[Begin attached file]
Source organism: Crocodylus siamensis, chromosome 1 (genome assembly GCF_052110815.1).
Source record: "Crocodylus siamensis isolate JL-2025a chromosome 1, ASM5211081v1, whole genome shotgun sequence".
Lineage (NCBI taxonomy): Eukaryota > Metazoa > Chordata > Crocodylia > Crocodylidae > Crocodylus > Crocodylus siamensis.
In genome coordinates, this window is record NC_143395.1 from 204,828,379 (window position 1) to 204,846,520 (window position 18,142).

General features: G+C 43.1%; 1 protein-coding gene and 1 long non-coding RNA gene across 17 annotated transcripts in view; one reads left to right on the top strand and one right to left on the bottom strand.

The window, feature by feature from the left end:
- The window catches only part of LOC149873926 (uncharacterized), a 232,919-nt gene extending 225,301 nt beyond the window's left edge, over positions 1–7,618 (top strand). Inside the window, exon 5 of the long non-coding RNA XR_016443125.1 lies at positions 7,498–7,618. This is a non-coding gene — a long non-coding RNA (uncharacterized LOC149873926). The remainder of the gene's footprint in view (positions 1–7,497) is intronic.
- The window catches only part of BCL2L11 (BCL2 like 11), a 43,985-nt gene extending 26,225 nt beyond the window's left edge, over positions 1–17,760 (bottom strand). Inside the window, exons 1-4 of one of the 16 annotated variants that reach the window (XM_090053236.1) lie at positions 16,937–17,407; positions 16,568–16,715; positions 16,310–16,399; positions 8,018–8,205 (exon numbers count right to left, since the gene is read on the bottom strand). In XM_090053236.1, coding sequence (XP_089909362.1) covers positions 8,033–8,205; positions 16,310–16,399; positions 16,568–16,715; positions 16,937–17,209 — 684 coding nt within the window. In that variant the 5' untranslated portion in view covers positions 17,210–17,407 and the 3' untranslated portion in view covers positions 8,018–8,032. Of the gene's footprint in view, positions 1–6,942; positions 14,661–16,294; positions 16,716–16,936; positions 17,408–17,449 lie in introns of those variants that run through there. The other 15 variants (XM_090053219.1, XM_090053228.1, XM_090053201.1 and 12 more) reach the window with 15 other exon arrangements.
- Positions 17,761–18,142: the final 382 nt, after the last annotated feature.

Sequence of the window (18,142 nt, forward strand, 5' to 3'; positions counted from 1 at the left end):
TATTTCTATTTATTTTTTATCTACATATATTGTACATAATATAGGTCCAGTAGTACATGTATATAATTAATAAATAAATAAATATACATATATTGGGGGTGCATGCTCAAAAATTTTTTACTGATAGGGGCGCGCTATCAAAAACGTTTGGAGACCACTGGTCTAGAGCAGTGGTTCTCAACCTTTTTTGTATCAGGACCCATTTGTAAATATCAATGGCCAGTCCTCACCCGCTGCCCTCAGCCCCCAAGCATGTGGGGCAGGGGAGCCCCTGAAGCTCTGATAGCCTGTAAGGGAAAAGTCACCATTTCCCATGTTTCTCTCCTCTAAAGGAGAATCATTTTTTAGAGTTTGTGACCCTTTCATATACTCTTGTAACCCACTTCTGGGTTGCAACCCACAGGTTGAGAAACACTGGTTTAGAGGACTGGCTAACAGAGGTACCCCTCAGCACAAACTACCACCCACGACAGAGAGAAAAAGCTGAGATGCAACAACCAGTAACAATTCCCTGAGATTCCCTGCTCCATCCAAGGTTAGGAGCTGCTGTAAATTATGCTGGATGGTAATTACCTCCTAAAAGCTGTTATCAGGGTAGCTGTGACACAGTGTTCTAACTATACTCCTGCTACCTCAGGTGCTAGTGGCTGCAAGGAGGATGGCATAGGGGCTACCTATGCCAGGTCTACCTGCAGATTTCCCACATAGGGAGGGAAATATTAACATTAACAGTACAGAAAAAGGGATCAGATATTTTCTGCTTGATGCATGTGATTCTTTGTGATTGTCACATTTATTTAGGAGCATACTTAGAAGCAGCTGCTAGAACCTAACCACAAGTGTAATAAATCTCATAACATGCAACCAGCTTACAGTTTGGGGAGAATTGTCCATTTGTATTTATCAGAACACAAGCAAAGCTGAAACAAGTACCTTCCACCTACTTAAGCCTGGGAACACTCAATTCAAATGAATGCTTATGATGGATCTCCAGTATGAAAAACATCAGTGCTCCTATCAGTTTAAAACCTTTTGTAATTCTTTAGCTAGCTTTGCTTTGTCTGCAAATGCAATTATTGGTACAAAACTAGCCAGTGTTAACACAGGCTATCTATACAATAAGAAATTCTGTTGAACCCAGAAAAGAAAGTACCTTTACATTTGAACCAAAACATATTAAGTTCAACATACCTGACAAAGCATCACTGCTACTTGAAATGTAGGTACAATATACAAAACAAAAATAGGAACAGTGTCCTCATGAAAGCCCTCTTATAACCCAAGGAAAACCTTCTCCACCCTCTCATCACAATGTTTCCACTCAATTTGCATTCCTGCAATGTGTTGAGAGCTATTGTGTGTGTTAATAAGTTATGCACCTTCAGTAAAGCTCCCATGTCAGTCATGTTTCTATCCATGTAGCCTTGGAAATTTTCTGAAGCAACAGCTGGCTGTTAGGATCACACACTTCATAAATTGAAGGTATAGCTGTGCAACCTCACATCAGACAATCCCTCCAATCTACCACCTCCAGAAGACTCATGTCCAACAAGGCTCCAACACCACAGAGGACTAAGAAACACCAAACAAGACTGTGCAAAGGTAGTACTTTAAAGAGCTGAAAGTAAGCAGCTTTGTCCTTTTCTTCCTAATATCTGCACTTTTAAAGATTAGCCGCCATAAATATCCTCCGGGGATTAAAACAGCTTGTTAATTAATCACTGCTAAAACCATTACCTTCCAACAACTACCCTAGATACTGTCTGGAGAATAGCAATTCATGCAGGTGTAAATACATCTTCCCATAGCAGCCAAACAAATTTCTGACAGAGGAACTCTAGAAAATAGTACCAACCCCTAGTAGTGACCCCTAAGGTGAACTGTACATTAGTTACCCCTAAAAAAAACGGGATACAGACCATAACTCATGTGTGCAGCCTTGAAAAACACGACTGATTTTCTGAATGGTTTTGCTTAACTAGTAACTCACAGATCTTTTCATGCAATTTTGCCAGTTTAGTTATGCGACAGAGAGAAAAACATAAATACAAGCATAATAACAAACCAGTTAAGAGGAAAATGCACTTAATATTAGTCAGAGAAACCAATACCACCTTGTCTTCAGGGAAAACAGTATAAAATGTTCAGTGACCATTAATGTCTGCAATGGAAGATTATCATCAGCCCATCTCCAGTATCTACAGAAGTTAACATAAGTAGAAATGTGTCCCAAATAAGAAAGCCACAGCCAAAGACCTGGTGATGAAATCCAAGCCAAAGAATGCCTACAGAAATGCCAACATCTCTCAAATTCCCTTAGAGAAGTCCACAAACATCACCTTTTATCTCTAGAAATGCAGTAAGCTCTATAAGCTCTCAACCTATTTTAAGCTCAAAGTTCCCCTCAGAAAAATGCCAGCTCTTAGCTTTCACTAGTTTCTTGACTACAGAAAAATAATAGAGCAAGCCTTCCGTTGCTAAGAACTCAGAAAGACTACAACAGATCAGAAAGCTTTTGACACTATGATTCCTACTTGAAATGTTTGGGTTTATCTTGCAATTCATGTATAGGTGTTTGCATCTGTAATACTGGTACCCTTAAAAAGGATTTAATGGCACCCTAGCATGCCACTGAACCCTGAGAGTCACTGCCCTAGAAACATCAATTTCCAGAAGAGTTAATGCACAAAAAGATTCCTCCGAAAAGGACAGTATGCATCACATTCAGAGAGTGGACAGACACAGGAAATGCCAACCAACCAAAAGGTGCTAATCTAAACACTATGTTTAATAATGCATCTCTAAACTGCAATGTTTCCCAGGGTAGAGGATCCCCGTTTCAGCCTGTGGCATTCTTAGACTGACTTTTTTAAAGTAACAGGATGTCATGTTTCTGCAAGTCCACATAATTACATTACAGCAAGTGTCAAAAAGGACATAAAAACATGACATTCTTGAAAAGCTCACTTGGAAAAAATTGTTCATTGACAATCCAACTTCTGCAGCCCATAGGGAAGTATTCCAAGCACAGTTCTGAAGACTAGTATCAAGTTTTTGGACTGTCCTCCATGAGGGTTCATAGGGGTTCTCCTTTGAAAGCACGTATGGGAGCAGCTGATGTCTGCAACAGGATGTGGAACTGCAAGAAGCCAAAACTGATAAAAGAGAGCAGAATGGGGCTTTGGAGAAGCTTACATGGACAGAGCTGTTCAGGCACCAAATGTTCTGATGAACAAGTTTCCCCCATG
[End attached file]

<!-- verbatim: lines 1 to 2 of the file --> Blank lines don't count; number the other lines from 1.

Source organism: Crocodylus siamensis, chromosome 1 (genome assembly GCF_052110815.1).
Source record: "Crocodylus siamensis isolate JL-2025a chromosome 1, ASM5211081v1, whole genome shotgun sequence".